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Jetty has been integrated with Terracotta, providing a great clu=
Since Jetty 6.1.12, the Jetty-Terracotta integration has been rewritten to = provide better performance.
The Jetty-Terracotta integration is not bundled by default; it must be buil= t from sources following the instructions below.
Configuring Jetty to use Terracotta consists of creating a single Terrac= ottaSessionIdManager per Jetty instance to generate unique session ids, and= then setting up a special TerracottaSessionManager per each webapp that yo= u want to be clustered.
One TerracottaSessionIdManager is configured per Jetty instance to gener=
ate unique session ids. These are the relevant lines to add to add to a sep=
The TerracottaSessionIdManager is stored as an attribute on the Server i=
nstance for later retrieval under the name
workerName is a unique name for the Jetty node. In the exa=
mple above it is "node1" but you can use any naming scheme you'd =
like. This is useful when hardware components such as load balancers can &q=
uot;stick" the requests to the same node to improve performances by li=
miting the session migrations among nodes.
Each web application whose sessions you want to cluster must use a Terra=
cottaSessionManager instead of the default HashSessionManager.
The easiest way to do this is to create individual context deployer config files for each web applicati= on, and include these lines:
These lines ensure that a TerracottaSessionManager is established for ea= ch web application, and has access to the Jetty instance's unique Terracott= aSessionIdManager we configured above.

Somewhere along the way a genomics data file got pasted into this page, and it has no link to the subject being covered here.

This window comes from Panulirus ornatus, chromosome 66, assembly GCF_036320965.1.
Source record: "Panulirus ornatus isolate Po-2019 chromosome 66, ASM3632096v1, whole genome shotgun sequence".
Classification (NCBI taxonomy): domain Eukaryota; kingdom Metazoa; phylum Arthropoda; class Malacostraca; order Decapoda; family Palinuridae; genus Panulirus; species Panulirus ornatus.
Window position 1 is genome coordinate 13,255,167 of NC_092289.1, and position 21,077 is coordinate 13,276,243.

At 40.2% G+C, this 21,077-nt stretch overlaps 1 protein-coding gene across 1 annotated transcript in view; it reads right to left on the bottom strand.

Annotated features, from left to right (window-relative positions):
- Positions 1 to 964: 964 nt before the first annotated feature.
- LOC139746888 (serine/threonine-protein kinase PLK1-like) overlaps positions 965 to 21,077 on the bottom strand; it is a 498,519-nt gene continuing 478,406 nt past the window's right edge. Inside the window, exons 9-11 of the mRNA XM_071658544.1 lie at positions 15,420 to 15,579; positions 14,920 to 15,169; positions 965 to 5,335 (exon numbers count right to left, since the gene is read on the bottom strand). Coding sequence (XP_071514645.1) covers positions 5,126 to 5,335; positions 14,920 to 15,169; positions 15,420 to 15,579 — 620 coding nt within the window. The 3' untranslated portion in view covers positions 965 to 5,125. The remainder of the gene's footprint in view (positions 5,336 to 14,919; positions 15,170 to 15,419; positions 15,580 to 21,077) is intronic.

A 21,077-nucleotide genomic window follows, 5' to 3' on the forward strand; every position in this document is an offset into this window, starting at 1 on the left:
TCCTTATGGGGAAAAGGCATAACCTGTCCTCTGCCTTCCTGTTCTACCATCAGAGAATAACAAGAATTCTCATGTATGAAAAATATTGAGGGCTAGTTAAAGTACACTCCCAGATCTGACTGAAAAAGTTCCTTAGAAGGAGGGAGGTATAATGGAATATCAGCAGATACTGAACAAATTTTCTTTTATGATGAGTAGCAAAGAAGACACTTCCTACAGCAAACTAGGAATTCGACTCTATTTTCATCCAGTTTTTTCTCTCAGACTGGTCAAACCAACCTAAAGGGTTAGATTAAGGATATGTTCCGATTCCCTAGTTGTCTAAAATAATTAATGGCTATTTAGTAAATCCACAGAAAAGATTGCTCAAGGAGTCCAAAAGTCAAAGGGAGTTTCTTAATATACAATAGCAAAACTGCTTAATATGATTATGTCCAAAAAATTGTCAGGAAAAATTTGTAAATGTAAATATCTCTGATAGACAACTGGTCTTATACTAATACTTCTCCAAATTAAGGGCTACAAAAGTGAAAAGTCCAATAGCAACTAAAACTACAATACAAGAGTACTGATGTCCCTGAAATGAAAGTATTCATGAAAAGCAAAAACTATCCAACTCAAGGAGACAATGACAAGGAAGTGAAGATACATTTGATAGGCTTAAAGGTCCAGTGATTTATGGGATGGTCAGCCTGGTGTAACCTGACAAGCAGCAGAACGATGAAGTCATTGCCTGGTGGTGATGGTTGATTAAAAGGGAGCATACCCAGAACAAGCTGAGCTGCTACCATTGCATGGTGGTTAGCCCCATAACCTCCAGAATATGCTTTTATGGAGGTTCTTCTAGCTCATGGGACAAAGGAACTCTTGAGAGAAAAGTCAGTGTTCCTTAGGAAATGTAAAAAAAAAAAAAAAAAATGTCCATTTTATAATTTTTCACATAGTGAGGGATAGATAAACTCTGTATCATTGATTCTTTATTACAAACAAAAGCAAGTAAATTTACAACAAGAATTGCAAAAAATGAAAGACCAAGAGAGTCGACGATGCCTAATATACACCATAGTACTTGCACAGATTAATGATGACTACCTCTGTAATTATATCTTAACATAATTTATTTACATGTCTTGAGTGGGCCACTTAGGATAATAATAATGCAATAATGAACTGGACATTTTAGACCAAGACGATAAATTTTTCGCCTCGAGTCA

You need one Terracotta configuration file for each Jetty instance.
In the Terracotta configuration file, part of the configuration is needed t= o setup correctly the Jetty-Terracotta integration, and the rest of the con= figuration is needed to setup the Terracotta server and the web application= s.
The base Terracotta configuration file that sets up the Jetty-Terracotta= integration is the following:
You can create a Terracotta configuration file wherever you prefer in th=
e file system. The file will be referenced by path in a system property to =
be passed on the command line (see below).
Copy and paste the example file content above into, for example,
There are few places that needs to be modified in order for the Terracot= ta configuration file to correctly cluster your web application.
hostattribute that needs to be mod= ified to point to the host name or host address of the Terracotta server. I= n most simple configurations this can be the local host, but in more advanc= ed configurations the Terracotta server is deployed in a separate host.
java.lang.Str= ing), then you do not need the instrumented-classes element.
com.acme.domain.Us= erclass), then you need to specify also those classes as instrument= ed, for example: You can also specify class expressions to match multiple classes, as specif= ied here= .
web-applicationelements in the T= erracotta configuration file, since the intention of clustering a context i= s already specified in the Jetty context configuration file.
The final steps require to start the Terracotta server and the Jetty ser= vers.
$JETTY_HOME/tc-config.xml, and that the Jetty con= figuration file
jetty-terracotta.xmlis in its usual location = under
Do not forget to change the
workerName of the TerracottaSes=
sionIdManager in each node you deploy (this is to help other hardware devic=
es such as load balancers).
You can inspect that the clustering is working by starting the Terracott= a administration console:
You should see one root named "sessionIds" and 2 roots for eac= h web application named "sessionData:<context>:<vhost>&quo= t; and "sessionExpirations:<context>:<vhost>".------=_Part_6232_97468959.1369559291422--